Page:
Mr. Ipinyomi Communion Ariyo is the director of studies, Riche Dad Education Consults, Abuja; an organization founded in the year 2000 with a vision to bring out effectiveness in the educational processes and put an end to academic struggles. They render all kinds of educational services; from workshop/seminars, to tutorials for students preparing for examinations, such as: NECO, WAEC, NABTEB, UTME, IJMB, JUPEB, Cambridge A’ level and many more. Riche-Dad Education Consults, Abuja also has other arms which take care of other services such as: Private Home Tutors, where professional home tutors are recruited, trained, and contracted to clients.
In this exclusive interview, he beams light on the admission struggles of students in Nigeria and possible solutions to the menace. He points out reasons why students find it very thorny to gain admission into university.
On Professional Private Tutors at Riche-Dad Education Consults, Abuja.
Often times, we do job advert placements for tutors. When applications come in, we do aptitude test and conduct interviews, and finally if you are successful we train you. Here, your certificate is not the utmost requirement or criteria for employment or consideration for joining our team of professional private tutors, No! Until we can establish that a tutor (trainee) can deliver, we do not send them out. Note: a teacher can have educational certifications yet not qualified enough to handle special students. When I say, “Special”, I mean students that have special needs and probably requires special attention. So, we must have trained a tutor so much that we can contentedly hand over a child to you and be rest assured the child’s academic problem will be solved.
Training and building the teachers
At Riche-Dad Education Consults, REC, Abuja; we believe that supporting teachers in their professional development leads to improved outcomes for learners. Good quality training and reflective practice are essential parts of a teacher’s professional life. Our approach at REC to training and professional development supports teachers to become positive, conscientious, insightful, ground-breaking and engaged.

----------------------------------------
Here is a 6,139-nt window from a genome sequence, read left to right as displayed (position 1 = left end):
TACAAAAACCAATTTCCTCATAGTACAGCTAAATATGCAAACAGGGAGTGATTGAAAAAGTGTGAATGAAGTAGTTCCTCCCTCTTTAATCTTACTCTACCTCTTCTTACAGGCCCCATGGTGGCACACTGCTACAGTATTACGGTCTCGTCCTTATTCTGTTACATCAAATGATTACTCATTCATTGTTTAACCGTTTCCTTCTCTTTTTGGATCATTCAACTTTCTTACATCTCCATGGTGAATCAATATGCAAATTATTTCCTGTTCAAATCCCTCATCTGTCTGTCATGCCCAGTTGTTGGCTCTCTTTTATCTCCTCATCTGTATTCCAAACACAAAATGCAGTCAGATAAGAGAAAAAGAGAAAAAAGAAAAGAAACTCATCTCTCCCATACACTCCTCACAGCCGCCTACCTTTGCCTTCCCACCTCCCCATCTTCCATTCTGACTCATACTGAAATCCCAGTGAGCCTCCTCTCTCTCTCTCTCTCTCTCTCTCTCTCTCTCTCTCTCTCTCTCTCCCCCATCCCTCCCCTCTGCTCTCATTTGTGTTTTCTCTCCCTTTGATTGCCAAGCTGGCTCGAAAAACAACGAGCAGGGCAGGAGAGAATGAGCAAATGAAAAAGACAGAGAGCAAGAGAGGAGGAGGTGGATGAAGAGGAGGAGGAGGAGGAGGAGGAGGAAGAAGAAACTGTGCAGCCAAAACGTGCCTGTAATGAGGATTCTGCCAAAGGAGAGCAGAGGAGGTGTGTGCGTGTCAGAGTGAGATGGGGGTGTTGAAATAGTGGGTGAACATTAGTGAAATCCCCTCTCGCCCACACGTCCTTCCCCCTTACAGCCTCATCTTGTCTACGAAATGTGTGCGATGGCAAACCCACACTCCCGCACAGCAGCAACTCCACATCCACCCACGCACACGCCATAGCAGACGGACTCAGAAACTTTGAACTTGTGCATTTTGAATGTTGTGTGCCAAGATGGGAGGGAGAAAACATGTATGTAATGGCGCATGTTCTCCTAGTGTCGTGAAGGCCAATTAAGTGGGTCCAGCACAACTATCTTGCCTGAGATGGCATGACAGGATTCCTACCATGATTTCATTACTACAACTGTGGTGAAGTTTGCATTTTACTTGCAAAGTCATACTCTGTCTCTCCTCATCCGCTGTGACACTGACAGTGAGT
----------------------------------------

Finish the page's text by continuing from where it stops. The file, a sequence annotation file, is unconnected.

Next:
So, over a period of time while our teachers are being trained, we pay them. When we engage them in teaching at the study centre, we pay and build them to become professionals. And that is why when you come around you see as many as four to five lecturers for a particular subject (while on our payroll) and you might be wondering what we are doing with all of them. For instance, we have four teachers, who studied Chemistry and want to be trained at REC. We divide Chemistry into Organic, Inorganic, Physical, and General Chemistry. We assign an aspect (or course) to each tutor, after we had interviewed, tested and discovered where their strength lies. We allow them teach that aspect of Chemistry for a period of time until each of them become an expert. We then, reshuffle them to take another aspect (course) for a year or some months. By the time REC is done with them, after some years, they are not just developed but also become experts in the field of Chemistry. At this point, Riche-Dad Education Consults, Abuja can boldly say to our client who needs a Chemistry teacher, this one is competent and proficient, and will not disappoint you.
In fact, sometimes when schools call us for a particular subject tutor, we might even have many competent tutors readily available and willing to work but until we are very sure that they can deliver out there, we would tell the client to give us more time. We make sure that any tutor recommended by REC is a professional, not just having the qualification or certificates; It is one thing having the qualification and certifications, and another being able to deliver. We tell teachers that if they are coming to REC and the driving force is to make money, they might not excel in teaching. The driving force must be the passion to impact knowledge because today, teaching as a profession in Nigeria can’t be described as a high paying job where you expect to make millions. You must have the passion to teach!
A’ Level programs as Admission alternative
First, I must mention categorically that a student MUST not sit for UTME to be admitted into university. UTME is just one of the many requirements or means of getting admitted into university. I feel that anger within me when I see brilliant students, who have sat for UTME like five times (that is five good years), without admission and still want to sit for another. The first question I ask such students when they come to my office, is, “must you sit for UTME”. And the response I get most times puzzles me. You hear, “How will I enter university without UTME?”. As a matter of fact, most parents also believe the next thing after secondary education is that a child must sit for UTME. Astonishingly, these students and parents have bought and enrolled for UTME for years but never took their time to study the JAMB Brochure they paid for during registration. Some don’t even know it is JAMB Brochure but think it is a mere CD plate.